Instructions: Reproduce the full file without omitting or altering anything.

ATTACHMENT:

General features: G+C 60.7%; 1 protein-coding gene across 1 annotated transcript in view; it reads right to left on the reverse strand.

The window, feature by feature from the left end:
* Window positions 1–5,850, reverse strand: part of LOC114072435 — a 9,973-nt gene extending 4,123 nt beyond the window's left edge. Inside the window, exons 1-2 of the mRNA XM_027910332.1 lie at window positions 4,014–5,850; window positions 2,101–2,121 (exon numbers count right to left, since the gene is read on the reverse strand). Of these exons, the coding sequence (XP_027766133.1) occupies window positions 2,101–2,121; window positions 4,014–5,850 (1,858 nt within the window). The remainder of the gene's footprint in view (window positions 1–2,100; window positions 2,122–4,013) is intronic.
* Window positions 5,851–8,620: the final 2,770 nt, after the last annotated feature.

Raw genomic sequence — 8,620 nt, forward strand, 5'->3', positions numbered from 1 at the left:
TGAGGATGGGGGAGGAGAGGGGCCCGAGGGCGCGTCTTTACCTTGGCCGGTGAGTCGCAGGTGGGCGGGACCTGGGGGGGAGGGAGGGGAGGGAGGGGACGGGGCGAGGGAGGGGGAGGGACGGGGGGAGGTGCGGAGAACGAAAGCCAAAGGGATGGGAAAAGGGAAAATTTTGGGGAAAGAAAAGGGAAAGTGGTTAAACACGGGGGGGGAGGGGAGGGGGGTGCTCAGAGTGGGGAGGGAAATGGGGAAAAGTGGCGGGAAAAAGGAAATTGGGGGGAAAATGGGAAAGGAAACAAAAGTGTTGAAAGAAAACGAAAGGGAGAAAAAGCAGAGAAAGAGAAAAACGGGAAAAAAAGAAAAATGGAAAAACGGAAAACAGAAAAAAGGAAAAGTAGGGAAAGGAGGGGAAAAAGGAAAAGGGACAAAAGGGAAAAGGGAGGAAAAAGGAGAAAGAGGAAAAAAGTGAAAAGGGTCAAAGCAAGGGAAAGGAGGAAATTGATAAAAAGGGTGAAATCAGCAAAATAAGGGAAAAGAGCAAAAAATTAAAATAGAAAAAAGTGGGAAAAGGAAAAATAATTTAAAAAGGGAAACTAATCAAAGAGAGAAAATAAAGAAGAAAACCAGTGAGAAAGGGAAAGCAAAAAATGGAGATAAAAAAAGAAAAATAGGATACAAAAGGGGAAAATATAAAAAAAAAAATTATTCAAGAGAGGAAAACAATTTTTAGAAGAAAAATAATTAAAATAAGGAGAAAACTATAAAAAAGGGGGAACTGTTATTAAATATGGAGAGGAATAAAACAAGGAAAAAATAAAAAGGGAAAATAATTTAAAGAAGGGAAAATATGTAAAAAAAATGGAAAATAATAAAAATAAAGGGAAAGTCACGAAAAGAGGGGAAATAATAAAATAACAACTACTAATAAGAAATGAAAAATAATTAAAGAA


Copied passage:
General features: G+C 60.7%; 1 protein-coding gene across 1 annotated transcript in view; it reads right to left on the reverse strand.

The window, feature by feature from the left end:
* Window positions 1–5,850, reverse strand: part of LOC114072435 — a 9,973-nt gene extending 4,123 nt beyond the window's left edge. Inside the window, exons 1-2 of the mRNA XM_027910332.1 lie at window positions 4,014–5,850; window positions 2,101–2,121 (exon numbers count right to left, since the gene is read on the reverse strand). Of these exons, the coding sequence (XP_027766133.1) occupies window positions 2,101–2,121; window positions 4,014–5,850 (1,858 nt within the window). The remainder of the gene's footprint in view (window positions 1–2,100; window positions 2,122–4,013) is intronic.
* Window positions 5,851–8,620: the final 2,770 nt, after the last annotated feature.

Raw genomic sequence — 8,620 nt, forward strand, 5'->3', positions numbered from 1 at the left:
TGAGGATGGGGGAGGAGAGGGGCCCGAGGGCGCGTCTTTACCTTGGCCGGTGAGTCGCAGGTGGGCGGGACCTGGGGGGGAGGGAGGGGAGGGAGGGGACGGGGCGAGGGAGGGGGAGGGACGGGGGGAGGTGCGGAGAACGAAAGCCAAAGGGATGGGAAAAGGGAAAATTTTGGGGAAAGAAAAGGGAAAGTGGTTAAACACGGGGGGGGAGGGGAGGGGGGTGCTCAGAGTGGGGAGGGAAATGGGGAAAAGTGGCGGGAAAAAGGAAATTGGGGGGAAAATGGGAAAGGAAACAAAAGTGTTGAAAGAAAACGAAAGGGAGAAAAAGCAGAGAAAGAGAAAAACGGGAAAAAAAGAAAAATGGAAAAACGGAAAACAGAAAAAAGGAAAAGTAGGGAAAGGAGGGGAAAAAGGAAAAGGGACAAAAGGGAAAAGGGAGGAAAAAGGAGAAAGAGGAAAAAAGTGAAAAGGGTCAAAGCAAGGGAAAGGAGGAAATTGATAAAAAGGGTGAAATCAGCAAAATAAGGGAAAAGAGCAAAAAATTAAAATAGAAAAAAGTGGGAAAAGGAAAAATAATTTAAAAAGGGAAACTAATCAAAGAGAGAAAATAAAGAAGAAAACCAGTGAGAAAGGGAAAGCAAAAAATGGAGATAAAAAAAGAAAAATAGGATACAAAAGGGGAAAATATAAAAAAAAAAATTATTCAAGAGAGGAAAACAATTTTTAGAAGAAAAATAATTAAAATAAGGAGAAAACTATAAAAAAGGGGGAACTGTTATTAAATATGGAGAGGAATAAAACAAGGAAAAAATAAAAAGGGAAAATAATTTAAAGAAGGGAAAATATGTAAAAAAAATGGAAAATAATAAAAATAAAGGGAAAGTCACGAAAAGAGGGGAAATAATAAAATAACAACTACTAATAAGAAATGAAAAATAATTAAAGAA